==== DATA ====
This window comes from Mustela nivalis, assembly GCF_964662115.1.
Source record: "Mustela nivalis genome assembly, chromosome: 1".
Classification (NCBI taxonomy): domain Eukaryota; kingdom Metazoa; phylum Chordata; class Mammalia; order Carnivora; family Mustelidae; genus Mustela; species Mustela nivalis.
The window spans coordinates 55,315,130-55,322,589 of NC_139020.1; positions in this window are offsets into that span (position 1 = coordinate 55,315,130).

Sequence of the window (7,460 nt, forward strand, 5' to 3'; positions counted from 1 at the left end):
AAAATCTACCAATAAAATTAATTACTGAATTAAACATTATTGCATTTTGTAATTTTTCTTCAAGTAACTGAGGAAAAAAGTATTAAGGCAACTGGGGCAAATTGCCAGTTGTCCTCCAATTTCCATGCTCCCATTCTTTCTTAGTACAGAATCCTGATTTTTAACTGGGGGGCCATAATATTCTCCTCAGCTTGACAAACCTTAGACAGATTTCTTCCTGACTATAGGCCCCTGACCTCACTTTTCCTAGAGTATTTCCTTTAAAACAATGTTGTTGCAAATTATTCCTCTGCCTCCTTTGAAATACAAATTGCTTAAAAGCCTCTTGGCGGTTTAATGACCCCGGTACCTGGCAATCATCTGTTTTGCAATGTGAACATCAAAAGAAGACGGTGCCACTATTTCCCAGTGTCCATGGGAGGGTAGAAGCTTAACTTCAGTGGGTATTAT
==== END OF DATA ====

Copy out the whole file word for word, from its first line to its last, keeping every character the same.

This window comes from Mustela nivalis, assembly GCF_964662115.1.
Source record: "Mustela nivalis genome assembly, chromosome: 1".
Classification (NCBI taxonomy): domain Eukaryota; kingdom Metazoa; phylum Chordata; class Mammalia; order Carnivora; family Mustelidae; genus Mustela; species Mustela nivalis.
The window spans coordinates 55,315,130-55,322,589 of NC_139020.1; positions in this window are offsets into that span (position 1 = coordinate 55,315,130).

Sequence of the window (7,460 nt, forward strand, 5' to 3'; positions counted from 1 at the left end):
AAAATCTACCAATAAAATTAATTACTGAATTAAACATTATTGCATTTTGTAATTTTTCTTCAAGTAACTGAGGAAAAAAGTATTAAGGCAACTGGGGCAAATTGCCAGTTGTCCTCCAATTTCCATGCTCCCATTCTTTCTTAGTACAGAATCCTGATTTTTAACTGGGGGGCCATAATATTCTCCTCAGCTTGACAAACCTTAGACAGATTTCTTCCTGACTATAGGCCCCTGACCTCACTTTTCCTAGAGTATTTCCTTTAAAACAATGTTGTTGCAAATTATTCCTCTGCCTCCTTTGAAATACAAATTGCTTAAAAGCCTCTTGGCGGTTTAATGACCCCGGTACCTGGCAATCATCTGTTTTGCAATGTGAACATCAAAAGAAGACGGTGCCACTATTTCCCAGTGTCCATGGGAGGGTAGAAGCTTAACTTCAGTGGGTATTAT